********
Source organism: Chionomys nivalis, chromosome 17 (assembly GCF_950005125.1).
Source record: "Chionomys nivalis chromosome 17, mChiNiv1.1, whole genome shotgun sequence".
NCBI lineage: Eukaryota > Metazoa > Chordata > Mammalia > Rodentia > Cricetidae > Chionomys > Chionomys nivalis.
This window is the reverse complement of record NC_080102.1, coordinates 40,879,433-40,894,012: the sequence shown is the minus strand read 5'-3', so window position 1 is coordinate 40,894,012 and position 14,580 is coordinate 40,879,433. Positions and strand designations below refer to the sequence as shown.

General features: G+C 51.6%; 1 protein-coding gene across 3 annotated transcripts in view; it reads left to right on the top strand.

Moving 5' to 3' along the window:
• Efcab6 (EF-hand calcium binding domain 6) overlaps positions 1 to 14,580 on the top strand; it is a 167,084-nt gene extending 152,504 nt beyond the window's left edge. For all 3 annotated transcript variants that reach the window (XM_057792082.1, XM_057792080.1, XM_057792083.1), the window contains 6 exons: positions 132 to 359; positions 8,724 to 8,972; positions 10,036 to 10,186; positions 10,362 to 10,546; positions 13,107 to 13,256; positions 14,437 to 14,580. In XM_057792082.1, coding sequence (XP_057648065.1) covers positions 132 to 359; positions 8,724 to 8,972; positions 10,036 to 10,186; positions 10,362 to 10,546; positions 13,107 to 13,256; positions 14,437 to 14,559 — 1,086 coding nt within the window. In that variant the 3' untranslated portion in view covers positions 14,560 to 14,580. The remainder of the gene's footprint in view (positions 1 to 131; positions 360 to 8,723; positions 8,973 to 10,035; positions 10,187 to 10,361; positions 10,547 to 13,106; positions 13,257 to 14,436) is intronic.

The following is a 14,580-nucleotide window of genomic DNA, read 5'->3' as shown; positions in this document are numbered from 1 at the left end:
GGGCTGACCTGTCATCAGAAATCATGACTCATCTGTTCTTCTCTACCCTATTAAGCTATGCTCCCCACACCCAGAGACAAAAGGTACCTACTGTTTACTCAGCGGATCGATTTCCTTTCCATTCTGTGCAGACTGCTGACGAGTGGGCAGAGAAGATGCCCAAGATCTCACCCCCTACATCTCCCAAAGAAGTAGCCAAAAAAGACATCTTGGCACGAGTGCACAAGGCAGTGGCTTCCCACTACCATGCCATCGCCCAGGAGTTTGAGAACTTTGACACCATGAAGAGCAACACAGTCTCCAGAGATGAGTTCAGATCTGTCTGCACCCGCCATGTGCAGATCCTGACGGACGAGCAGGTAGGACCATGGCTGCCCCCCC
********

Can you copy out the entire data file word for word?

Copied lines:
Source organism: Chionomys nivalis, chromosome 17 (assembly GCF_950005125.1).
Source record: "Chionomys nivalis chromosome 17, mChiNiv1.1, whole genome shotgun sequence".
NCBI lineage: Eukaryota > Metazoa > Chordata > Mammalia > Rodentia > Cricetidae > Chionomys > Chionomys nivalis.
This window is the reverse complement of record NC_080102.1, coordinates 40,879,433-40,894,012: the sequence shown is the minus strand read 5'-3', so window position 1 is coordinate 40,894,012 and position 14,580 is coordinate 40,879,433. Positions and strand designations below refer to the sequence as shown.

General features: G+C 51.6%; 1 protein-coding gene across 3 annotated transcripts in view; it reads left to right on the top strand.

Moving 5' to 3' along the window:
• Efcab6 (EF-hand calcium binding domain 6) overlaps positions 1 to 14,580 on the top strand; it is a 167,084-nt gene extending 152,504 nt beyond the window's left edge. For all 3 annotated transcript variants that reach the window (XM_057792082.1, XM_057792080.1, XM_057792083.1), the window contains 6 exons: positions 132 to 359; positions 8,724 to 8,972; positions 10,036 to 10,186; positions 10,362 to 10,546; positions 13,107 to 13,256; positions 14,437 to 14,580. In XM_057792082.1, coding sequence (XP_057648065.1) covers positions 132 to 359; positions 8,724 to 8,972; positions 10,036 to 10,186; positions 10,362 to 10,546; positions 13,107 to 13,256; positions 14,437 to 14,559 — 1,086 coding nt within the window. In that variant the 3' untranslated portion in view covers positions 14,560 to 14,580. The remainder of the gene's footprint in view (positions 1 to 131; positions 360 to 8,723; positions 8,973 to 10,035; positions 10,187 to 10,361; positions 10,547 to 13,106; positions 13,257 to 14,436) is intronic.

The following is a 14,580-nucleotide window of genomic DNA, read 5'->3' as shown; positions in this document are numbered from 1 at the left end:
GGGCTGACCTGTCATCAGAAATCATGACTCATCTGTTCTTCTCTACCCTATTAAGCTATGCTCCCCACACCCAGAGACAAAAGGTACCTACTGTTTACTCAGCGGATCGATTTCCTTTCCATTCTGTGCAGACTGCTGACGAGTGGGCAGAGAAGATGCCCAAGATCTCACCCCCTACATCTCCCAAAGAAGTAGCCAAAAAAGACATCTTGGCACGAGTGCACAAGGCAGTGGCTTCCCACTACCATGCCATCGCCCAGGAGTTTGAGAACTTTGACACCATGAAGAGCAACACAGTCTCCAGAGATGAGTTCAGATCTGTCTGCACCCGCCATGTGCAGATCCTGACGGACGAGCAGGTAGGACCATGGCTGCCCCCCC